Courtesy Kentucky Distillers’ Association
Whetting your whistle with local libations is one way to soak up a city or state’s lore, and the Southeast’s liquor cabinet has plenty of colorful brews from which to choose.
In Kentucky, bourbon is king, and in Virginia, wines are winning national awards. In Arkansas, craft beers and distilled spirits top the menu; South Carolina shows its hospitality with iced tea and a newcomer, sweet tea vodka. The recent legalization of moonshine making has given Georgia, Tennessee and a number of other Southern states reason to fire up the stills.
In Kentucky, the Bourbon Capital of the World, seven distilleries on the Kentucky Bourbon Trail greet guests with tours, tastes and other experiences.
Heaven Hill Bourbon Heritage Center in Bardstown describes the spirit’s history and offers behind-the-scenes tours; Woodford Reserve, near Versailles, specializes in pairing bourbon with food; and at Four Roses, near Lawrenceburg, a corporate retreat can select its own private barrel of Kentucky’s finest to be shipped home.
In Lexington, Town Branch is the newest addition to the trail and the first distillery built in Kentucky in a century. The $6 million facility is a half dozen blocks from the Lexington Convention Center.
There are plenty of other options, particularly in the Bardstown/Clermont area, less than an hour south of Louisville.
“As part of a tour at Jim Beam Distillery’s new American Stillhouse in Clermont, groups go through the whole distilling process,” said Adam Johnson, director of the Kentucky Bourbon Trail. “You get to put a little mash in the cooker, bung a barrel, fill a bottle with the world’s No. 1 best-selling bourbon.”
While in that area, groups can hop on another trail, the new Kentucky Bourbon Trail Craft Tour, which spotlights boutique distilling operations like Limestone Branch, a maker of small-batch whiskey, moonshine and bourbon in Lebanon, about 30 minutes from Bardstown.
In Louisville, the Urban Bourbon Trail (UBT), 19 restaurants and bars that feature bourbon as a beverage and/or in food, can be a progressive dinner, a pub crawl or a chance to earn a souvenir. Six stamps on a UBT passport equals a T-shirt.
At one UBT stop, Louisville Marriott Downtown’s BLU Bar, groups of 10 to 15 can taste bourbon flights while learning from experts about various brands.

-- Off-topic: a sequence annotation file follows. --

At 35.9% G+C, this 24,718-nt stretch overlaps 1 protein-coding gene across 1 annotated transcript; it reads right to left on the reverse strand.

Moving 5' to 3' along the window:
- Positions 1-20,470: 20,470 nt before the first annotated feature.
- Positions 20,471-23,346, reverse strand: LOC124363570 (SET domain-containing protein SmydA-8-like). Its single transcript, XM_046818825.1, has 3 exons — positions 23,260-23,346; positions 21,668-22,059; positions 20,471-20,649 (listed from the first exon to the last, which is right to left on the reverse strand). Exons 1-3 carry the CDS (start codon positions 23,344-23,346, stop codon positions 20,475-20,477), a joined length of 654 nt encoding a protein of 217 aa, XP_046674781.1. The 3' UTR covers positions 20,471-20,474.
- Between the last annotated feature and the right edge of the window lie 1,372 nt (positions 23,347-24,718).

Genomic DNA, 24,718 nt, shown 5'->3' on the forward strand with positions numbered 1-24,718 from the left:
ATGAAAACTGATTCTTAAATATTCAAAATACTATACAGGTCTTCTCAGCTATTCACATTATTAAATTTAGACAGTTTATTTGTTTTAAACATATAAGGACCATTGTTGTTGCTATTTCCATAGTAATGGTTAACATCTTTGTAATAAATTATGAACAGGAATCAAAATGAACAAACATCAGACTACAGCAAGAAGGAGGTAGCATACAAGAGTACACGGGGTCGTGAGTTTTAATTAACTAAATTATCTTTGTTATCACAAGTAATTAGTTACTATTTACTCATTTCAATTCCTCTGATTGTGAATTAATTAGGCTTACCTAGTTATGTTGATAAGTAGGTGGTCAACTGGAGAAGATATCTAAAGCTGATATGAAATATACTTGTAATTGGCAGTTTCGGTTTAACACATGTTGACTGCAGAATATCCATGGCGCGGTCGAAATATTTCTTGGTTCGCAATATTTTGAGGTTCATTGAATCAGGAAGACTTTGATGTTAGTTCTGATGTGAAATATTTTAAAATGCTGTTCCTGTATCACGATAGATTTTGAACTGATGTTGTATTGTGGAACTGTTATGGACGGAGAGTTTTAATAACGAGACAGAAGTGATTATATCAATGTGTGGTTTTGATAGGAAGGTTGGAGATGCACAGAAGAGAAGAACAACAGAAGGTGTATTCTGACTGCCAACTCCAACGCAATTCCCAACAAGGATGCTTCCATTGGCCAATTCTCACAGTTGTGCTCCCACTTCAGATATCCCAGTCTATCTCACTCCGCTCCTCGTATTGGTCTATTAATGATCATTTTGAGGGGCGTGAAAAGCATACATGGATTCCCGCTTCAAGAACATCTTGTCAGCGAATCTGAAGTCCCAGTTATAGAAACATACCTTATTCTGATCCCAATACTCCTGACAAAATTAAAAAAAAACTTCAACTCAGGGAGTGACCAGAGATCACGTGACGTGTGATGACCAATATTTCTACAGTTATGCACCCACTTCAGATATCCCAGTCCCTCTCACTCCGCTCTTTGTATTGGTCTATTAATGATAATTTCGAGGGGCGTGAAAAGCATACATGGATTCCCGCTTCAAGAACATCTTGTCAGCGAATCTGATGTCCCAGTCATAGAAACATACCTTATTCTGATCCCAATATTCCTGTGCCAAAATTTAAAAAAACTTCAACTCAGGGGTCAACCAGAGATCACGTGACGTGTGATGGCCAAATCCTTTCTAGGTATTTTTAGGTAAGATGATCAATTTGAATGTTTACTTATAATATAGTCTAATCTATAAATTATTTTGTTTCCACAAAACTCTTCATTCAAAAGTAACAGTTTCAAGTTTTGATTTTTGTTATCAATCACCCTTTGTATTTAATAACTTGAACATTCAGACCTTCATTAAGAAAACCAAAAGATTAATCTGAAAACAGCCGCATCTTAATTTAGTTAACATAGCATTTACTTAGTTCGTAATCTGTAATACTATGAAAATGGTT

“For one event, we brought in Bill Samuels, former president of Maker’s Mark,” said Paul Kiley, the hotel’s director of sales and marketing. “He talked about his family’s history with the distillery, and attendees got to dip their own bottles in that famous red wax.”
Also in Derby City, Distilled Spirits Epicenter is a craft distillery where meeting attendees can watch activity in the distillery through a picture window in the 48-person meeting space.
Team building is another option as groups discover there’s nothing like spirits to rally team spirit(s).
“We can custom design corporate team-building activities such as building your own beverage,” said Kevin Hall, operations manager.
The Louisville Convention and Visitors Bureau can help plan a bourbon-themed dinner or a bar demonstration of how to make a mint julep. Or for spouses, the bureau can arrange the Shoes and Booze Tour, which includes a stop at Jim Beam, followed by shoe-shopping at a Zappo’s warehouse outlet.
With more than 230 wineries set in the Blue Ridge Mountain foothills, Thoroughbred country and other picturesque settings, it is easy to understand why Virginia is one of Wine Enthusiast’s “10 Best Wine Travel Destinations for 2012.”
Among the state’s leading wineries is 300-acre Williamsburg Winery, which has produced wine for 25 years and has won Decanter Magazine’s World Wine Awards for the past six.
Its 28-room, European-style hostelry, Wedmore Place Hotel, offers tastings in its cellar and winemaker dinners hosted by founder Patrick Dueffeler and his family. Suits of armor give an appropriate medieval feel to a winery room for 180.
The property is rural and relaxing. “We have woods, 360 degrees of green space, and you can see the sky and stars at night,” Dueffeler said. “There’s no fear of hearing a tractor-trailer go by at 5 a.m.”
Team building typically is tied to wine. In one exercise, teams create a blend from three red wines, decide how to market the result and explain why it has superior taste.
Barboursville Vineyards, near Charlottesville, is the former home of Virginia Gov. James Barbour and a popular destination for executive board retreats.
Northern Italy is its inspiration, from a gourmet Italian restaurant, Palladio, with a 50-seat banquet room overlooking the vineyards to a tasting room with Italian twists. During tours, docents talk about Thomas Jefferson, the state’s first vintner. Former chief sommelier at Barboursville, author and journalist Jason Tesauro, gives wine presentations to groups and leads team building and training retreats that include “the art of blending” sessions.
Virginia’s climate and soil produce wines similar to European varieties.
“For the past 30 years, we’ve been growing our property into a vineyard estate comparable to those in Tuscany,” said Luca Paschina, general manager and winemaker. “It’s not a bare piece of land where someone has put in a few grapes and made a winery. And it’s secluded, away from the crowds.”
A combination of the 1804 Inn at Barboursville Vineyards and three cottages makes for a possible nine-room buyout. For larger groups, four nearby bed-and-breakfasts can be added.